This morning’s ISM Manufacturing report clocked in at 49.6, the third straight month of contraction (any reading below 50 is considered contraction). The declines were marginal, but the deterioration is a bit worse than last month’s data. Specifically, new orders, production and employment were all worse on a month on month basis. The headline figure is only marginally contracting, but contracting nonetheless. Frankly, it’s not a terribly alarming report compared to recent data and is completely consistent with a very sluggish economy – which is no big surprise.
Here’s more via ISM:
The report was issued today by Bradley J. Holcomb, CPSM, CPSD, chair of the Institute for Supply Management™ Manufacturing Business Survey Committee.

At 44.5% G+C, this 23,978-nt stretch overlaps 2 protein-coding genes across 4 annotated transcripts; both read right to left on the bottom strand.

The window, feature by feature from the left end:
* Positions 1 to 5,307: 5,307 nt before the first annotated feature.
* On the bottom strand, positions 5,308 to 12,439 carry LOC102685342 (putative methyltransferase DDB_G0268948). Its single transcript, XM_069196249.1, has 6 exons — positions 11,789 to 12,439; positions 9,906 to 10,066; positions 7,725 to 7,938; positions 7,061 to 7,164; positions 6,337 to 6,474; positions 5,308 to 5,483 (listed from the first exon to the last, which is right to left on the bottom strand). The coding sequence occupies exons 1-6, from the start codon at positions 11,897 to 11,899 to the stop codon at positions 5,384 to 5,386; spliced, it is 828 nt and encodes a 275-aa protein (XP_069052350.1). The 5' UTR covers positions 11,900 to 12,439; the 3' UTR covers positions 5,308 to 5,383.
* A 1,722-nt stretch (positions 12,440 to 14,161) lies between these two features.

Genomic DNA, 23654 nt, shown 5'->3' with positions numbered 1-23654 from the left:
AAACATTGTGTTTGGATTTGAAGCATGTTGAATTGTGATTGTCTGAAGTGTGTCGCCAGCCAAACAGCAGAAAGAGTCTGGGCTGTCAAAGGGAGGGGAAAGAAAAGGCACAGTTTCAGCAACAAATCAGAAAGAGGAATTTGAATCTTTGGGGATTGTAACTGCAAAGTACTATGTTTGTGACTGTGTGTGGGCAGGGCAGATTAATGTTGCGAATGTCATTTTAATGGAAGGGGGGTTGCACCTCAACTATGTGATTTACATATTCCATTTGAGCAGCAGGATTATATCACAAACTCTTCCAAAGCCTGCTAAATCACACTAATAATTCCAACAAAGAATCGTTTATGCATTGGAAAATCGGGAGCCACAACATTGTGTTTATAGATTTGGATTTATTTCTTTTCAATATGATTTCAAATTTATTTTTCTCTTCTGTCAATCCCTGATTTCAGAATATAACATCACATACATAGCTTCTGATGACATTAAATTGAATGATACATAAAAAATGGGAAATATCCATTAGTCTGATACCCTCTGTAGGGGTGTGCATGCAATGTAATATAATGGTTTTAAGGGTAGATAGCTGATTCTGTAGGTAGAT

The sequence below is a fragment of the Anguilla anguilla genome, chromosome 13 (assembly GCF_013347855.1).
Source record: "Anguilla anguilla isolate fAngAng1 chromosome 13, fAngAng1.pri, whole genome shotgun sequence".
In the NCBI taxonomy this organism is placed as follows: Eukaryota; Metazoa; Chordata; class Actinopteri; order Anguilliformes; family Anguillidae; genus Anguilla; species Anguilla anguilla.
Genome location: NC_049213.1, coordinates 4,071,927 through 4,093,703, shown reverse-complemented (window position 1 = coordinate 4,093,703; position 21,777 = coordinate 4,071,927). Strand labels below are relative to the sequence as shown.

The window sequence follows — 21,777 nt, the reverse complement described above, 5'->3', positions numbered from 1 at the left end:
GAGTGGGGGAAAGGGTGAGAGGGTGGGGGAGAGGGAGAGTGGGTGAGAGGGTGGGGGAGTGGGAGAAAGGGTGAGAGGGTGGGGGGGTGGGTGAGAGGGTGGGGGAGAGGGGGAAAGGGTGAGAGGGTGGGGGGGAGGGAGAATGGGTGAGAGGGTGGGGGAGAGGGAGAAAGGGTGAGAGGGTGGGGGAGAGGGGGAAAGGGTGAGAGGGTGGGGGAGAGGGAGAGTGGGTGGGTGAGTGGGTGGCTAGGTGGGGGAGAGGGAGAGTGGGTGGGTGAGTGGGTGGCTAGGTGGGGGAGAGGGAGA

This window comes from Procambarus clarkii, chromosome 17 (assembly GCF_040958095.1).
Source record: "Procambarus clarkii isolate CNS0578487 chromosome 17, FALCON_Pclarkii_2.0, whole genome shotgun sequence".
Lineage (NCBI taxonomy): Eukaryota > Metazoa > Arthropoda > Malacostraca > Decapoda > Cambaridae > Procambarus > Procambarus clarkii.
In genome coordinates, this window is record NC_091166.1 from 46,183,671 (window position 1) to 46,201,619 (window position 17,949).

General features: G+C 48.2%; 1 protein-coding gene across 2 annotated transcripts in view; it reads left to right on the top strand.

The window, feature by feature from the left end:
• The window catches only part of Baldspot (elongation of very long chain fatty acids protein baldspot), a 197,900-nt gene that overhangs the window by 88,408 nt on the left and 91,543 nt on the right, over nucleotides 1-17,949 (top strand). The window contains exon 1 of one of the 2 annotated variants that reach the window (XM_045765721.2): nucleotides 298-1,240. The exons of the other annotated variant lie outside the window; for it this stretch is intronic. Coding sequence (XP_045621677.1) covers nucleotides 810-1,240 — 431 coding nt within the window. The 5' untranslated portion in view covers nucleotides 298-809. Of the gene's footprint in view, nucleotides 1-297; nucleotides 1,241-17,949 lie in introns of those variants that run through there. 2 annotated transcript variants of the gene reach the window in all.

“The PMI™ registered 49.6 percent, a decrease of 0.2 percentage point from July’s reading of 49.8 percent, indicating contraction in the manufacturing sector for the third consecutive month. This is also the lowest reading for the PMI™ since July 2009. The New Orders Index registered 47.1 percent, a decrease of 0.9 percentage point from July, indicating contraction in new orders for the third consecutive month. The Production Index registered 47.2 percent, a decrease of 4.1 percentage points and indicating contraction in production for the first time since May 2009. The Employment Index remained in growth territory at 51.6 percent, but registered its lowest reading since November 2009 when the Employment Index registered 51 percent. The Prices Index increased 14.5 percentage points from its July reading to 54 percent. Comments from the panel generally reflect a slowdown in orders and demand, with continuing concern over the uncertain state of global economies.”